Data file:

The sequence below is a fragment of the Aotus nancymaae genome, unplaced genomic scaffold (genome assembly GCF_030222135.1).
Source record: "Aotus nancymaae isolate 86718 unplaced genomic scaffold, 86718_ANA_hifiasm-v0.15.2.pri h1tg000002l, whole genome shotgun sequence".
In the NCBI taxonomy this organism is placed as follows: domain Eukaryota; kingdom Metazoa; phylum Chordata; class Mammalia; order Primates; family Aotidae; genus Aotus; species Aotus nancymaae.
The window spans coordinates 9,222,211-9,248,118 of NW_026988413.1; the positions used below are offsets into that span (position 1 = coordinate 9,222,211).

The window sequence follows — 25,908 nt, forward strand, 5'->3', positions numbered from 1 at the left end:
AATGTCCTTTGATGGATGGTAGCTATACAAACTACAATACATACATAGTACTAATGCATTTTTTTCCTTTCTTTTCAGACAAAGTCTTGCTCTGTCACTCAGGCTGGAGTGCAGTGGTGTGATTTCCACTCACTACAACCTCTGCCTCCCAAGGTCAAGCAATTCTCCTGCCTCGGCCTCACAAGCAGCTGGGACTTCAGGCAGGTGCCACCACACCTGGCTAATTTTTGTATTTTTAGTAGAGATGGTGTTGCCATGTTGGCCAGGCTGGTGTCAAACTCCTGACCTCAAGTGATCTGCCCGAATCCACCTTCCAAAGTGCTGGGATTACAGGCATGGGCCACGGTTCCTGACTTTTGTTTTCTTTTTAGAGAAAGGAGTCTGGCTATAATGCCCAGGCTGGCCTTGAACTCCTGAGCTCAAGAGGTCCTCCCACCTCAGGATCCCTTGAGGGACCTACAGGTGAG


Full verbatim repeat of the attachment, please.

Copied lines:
The sequence below is a fragment of the Aotus nancymaae genome, unplaced genomic scaffold (genome assembly GCF_030222135.1).
Source record: "Aotus nancymaae isolate 86718 unplaced genomic scaffold, 86718_ANA_hifiasm-v0.15.2.pri h1tg000002l, whole genome shotgun sequence".
In the NCBI taxonomy this organism is placed as follows: domain Eukaryota; kingdom Metazoa; phylum Chordata; class Mammalia; order Primates; family Aotidae; genus Aotus; species Aotus nancymaae.
The window spans coordinates 9,222,211-9,248,118 of NW_026988413.1; the positions used below are offsets into that span (position 1 = coordinate 9,222,211).

The window sequence follows — 25,908 nt, forward strand, 5'->3', positions numbered from 1 at the left end:
AATGTCCTTTGATGGATGGTAGCTATACAAACTACAATACATACATAGTACTAATGCATTTTTTTCCTTTCTTTTCAGACAAAGTCTTGCTCTGTCACTCAGGCTGGAGTGCAGTGGTGTGATTTCCACTCACTACAACCTCTGCCTCCCAAGGTCAAGCAATTCTCCTGCCTCGGCCTCACAAGCAGCTGGGACTTCAGGCAGGTGCCACCACACCTGGCTAATTTTTGTATTTTTAGTAGAGATGGTGTTGCCATGTTGGCCAGGCTGGTGTCAAACTCCTGACCTCAAGTGATCTGCCCGAATCCACCTTCCAAAGTGCTGGGATTACAGGCATGGGCCACGGTTCCTGACTTTTGTTTTCTTTTTAGAGAAAGGAGTCTGGCTATAATGCCCAGGCTGGCCTTGAACTCCTGAGCTCAAGAGGTCCTCCCACCTCAGGATCCCTTGAGGGACCTACAGGTGAG